Calico (Game Review by Brandon Kempf)

  • Designer: Kevin Russ
  • Artists: Beth Sobel
  • Publisher: AEG and Flatout Games
  • Players: 1-4
  • Time: 30 – 45 minutes
  • Times Played: 4
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We’re dog people, or rather, we used to be dog people. But back in September, something shifted in the Kempf family household, a cat joined the family, then in December another one. So I guess we’re cat people now(even though our youngest keeps asking for a St. Bernard). Being new cat people, we’re supposed to like things that have to do with cats right? Even tangentially with cats. We played Isle of Cats a couple times, we’ve been buying cat things, and now we’re playing a game sort of about quilts. Or rather a game where you are making a quilt and trying to attract cats. If there is one thing I have learned in our short time as cat people, it’s that cats love to sleep in comfy places, so this makes complete sense that if you make a quilt, they will sleep on it. 

In Calico, players are going to compete to create the coziest quilt. You’ll do that through drafting patches to place in your quilt. At the start of the game, each player will choose three design goal tiles to place on their quilt. This gives you the guidance to know what you want your quilt to look like. You will score points at the end of the game based on how well you complete these three goal tiles. You will also score points for attracting cats to your quilt and for buttons on your quilt. 

The design goal tiles are pretty self explanatory once you see everything. They tell you the pattern and the colors that need to be surrounding it to score points. If you only manage to do one of the things, you get the lower value, if you complete both, you get the higher value. So in the example above, the AA-BB-C-D wants two pairs and two singles surrounding it. That could be in colors, patterns or both, but not a combination. Some design goal tiles are going to be more difficult than others to complete, so the points will vary, my example just happens to only have two different values. 

When setting up the game, you are going to choose three of the five double sided cat scoring tiles and then randomly place two of the black and white pattern tiles below each of the cats. This is going to tell you which patterns attract which cats and which group or shape you need these patterns in. The tile also lets you know how much that cat is going to be worth in victory points at the end of the game for each of that cat on your quilt.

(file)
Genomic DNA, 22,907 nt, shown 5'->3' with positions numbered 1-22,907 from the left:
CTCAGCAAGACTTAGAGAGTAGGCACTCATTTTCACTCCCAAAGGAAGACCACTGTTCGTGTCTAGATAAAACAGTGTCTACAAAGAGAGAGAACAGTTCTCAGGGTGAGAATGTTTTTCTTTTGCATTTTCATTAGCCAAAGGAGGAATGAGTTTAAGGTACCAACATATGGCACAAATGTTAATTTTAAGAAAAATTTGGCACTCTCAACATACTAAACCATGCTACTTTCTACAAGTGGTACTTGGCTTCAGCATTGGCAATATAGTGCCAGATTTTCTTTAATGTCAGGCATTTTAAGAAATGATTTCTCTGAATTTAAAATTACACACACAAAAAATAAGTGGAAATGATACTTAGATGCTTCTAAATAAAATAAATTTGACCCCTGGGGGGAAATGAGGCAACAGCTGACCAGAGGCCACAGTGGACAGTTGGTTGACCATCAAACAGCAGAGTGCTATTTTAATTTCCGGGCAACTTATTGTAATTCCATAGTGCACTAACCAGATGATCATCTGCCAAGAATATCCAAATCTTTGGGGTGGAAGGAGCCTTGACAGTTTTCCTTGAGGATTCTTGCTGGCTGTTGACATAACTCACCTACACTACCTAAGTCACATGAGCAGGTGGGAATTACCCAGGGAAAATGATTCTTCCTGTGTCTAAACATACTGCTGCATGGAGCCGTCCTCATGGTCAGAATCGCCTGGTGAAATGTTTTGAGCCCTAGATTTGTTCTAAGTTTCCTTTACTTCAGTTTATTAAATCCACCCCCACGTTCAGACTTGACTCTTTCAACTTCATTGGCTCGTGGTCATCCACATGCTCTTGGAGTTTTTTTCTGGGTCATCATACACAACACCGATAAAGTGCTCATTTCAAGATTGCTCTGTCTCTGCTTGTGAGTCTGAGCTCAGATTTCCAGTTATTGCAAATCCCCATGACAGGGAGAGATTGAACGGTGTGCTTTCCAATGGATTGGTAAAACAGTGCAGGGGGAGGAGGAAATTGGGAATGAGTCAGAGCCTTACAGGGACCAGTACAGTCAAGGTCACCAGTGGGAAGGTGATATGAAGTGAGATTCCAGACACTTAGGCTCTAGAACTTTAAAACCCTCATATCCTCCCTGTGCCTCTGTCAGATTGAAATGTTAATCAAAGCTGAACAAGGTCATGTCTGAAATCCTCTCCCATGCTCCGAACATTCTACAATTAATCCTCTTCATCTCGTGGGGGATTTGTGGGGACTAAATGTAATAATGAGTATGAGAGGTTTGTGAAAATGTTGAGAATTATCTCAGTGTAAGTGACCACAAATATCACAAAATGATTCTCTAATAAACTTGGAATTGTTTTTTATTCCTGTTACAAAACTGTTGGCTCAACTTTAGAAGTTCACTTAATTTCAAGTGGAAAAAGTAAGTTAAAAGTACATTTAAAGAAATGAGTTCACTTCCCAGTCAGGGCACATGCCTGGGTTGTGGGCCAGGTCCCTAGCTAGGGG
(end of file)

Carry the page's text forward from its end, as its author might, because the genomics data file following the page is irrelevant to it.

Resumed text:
There are 108 patch tiles in the game, 6 sets of 18. These are shuffled and placed facedown in piles near the play area or in the bag that comes with the game. All of the buttons are also placed out on the table, along with the button scoring tile. The button scoring tile simply tells you that you need a set of at least three tiles of the same pattern adjacent to each other to take the button that corresponds with that pattern. These groupings need to be separate from each other, you cannot simply keep adding to the original group to gain more buttons. Each button on your quilt at the end of the game is worth three points. Players start the game with two pattern tiles in hand, and will always end their turn with two. 

Once you are set up and understand scoring, game play flows really smoothly and is simple as can be. At the beginning of each player’s turn, they are going to choose one of the two pattern tiles from their hand, and place it out on any open space on their board. After doing that, the player will draw from one of the three face up pattern tiles that are on display and then refill that display. 

Calico ends when each player has filed their quilt board. At that point, all of the victory points are tallied, points are simply for completed design tile goals, cats on your quilt and buttons on your quilt. The player with the most points is the winner.